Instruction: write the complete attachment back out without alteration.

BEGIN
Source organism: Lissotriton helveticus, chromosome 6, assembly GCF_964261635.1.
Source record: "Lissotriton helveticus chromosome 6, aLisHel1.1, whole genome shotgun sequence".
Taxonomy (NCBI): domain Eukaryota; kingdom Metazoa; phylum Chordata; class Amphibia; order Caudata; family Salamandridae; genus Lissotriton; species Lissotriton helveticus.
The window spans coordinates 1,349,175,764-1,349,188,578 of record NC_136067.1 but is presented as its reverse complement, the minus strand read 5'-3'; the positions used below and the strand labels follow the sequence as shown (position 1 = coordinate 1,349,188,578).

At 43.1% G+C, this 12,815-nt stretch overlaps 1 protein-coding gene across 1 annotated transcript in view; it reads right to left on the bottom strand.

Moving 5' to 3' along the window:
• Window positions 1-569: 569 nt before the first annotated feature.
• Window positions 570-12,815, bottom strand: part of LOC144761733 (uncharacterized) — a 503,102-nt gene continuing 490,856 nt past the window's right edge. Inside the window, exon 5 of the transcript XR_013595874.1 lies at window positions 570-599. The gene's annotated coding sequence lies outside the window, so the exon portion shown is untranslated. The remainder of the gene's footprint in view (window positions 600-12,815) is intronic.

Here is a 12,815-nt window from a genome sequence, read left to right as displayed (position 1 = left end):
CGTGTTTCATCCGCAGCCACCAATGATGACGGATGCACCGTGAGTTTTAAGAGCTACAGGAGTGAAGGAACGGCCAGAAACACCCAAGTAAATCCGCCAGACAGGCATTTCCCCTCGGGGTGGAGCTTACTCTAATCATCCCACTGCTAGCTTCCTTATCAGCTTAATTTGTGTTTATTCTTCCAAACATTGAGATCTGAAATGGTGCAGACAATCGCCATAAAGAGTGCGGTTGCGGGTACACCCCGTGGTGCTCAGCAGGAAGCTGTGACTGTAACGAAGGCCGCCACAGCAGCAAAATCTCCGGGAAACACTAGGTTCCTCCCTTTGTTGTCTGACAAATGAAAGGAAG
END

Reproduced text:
Source organism: Lissotriton helveticus, chromosome 6, assembly GCF_964261635.1.
Source record: "Lissotriton helveticus chromosome 6, aLisHel1.1, whole genome shotgun sequence".
Taxonomy (NCBI): domain Eukaryota; kingdom Metazoa; phylum Chordata; class Amphibia; order Caudata; family Salamandridae; genus Lissotriton; species Lissotriton helveticus.
The window spans coordinates 1,349,175,764-1,349,188,578 of record NC_136067.1 but is presented as its reverse complement, the minus strand read 5'-3'; the positions used below and the strand labels follow the sequence as shown (position 1 = coordinate 1,349,188,578).

At 43.1% G+C, this 12,815-nt stretch overlaps 1 protein-coding gene across 1 annotated transcript in view; it reads right to left on the bottom strand.

Moving 5' to 3' along the window:
• Window positions 1-569: 569 nt before the first annotated feature.
• Window positions 570-12,815, bottom strand: part of LOC144761733 (uncharacterized) — a 503,102-nt gene continuing 490,856 nt past the window's right edge. Inside the window, exon 5 of the transcript XR_013595874.1 lies at window positions 570-599. The gene's annotated coding sequence lies outside the window, so the exon portion shown is untranslated. The remainder of the gene's footprint in view (window positions 600-12,815) is intronic.

Here is a 12,815-nt window from a genome sequence, read left to right as displayed (position 1 = left end):
CGTGTTTCATCCGCAGCCACCAATGATGACGGATGCACCGTGAGTTTTAAGAGCTACAGGAGTGAAGGAACGGCCAGAAACACCCAAGTAAATCCGCCAGACAGGCATTTCCCCTCGGGGTGGAGCTTACTCTAATCATCCCACTGCTAGCTTCCTTATCAGCTTAATTTGTGTTTATTCTTCCAAACATTGAGATCTGAAATGGTGCAGACAATCGCCATAAAGAGTGCGGTTGCGGGTACACCCCGTGGTGCTCAGCAGGAAGCTGTGACTGTAACGAAGGCCGCCACAGCAGCAAAATCTCCGGGAAACACTAGGTTCCTCCCTTTGTTGTCTGACAAATGAAAGGAAG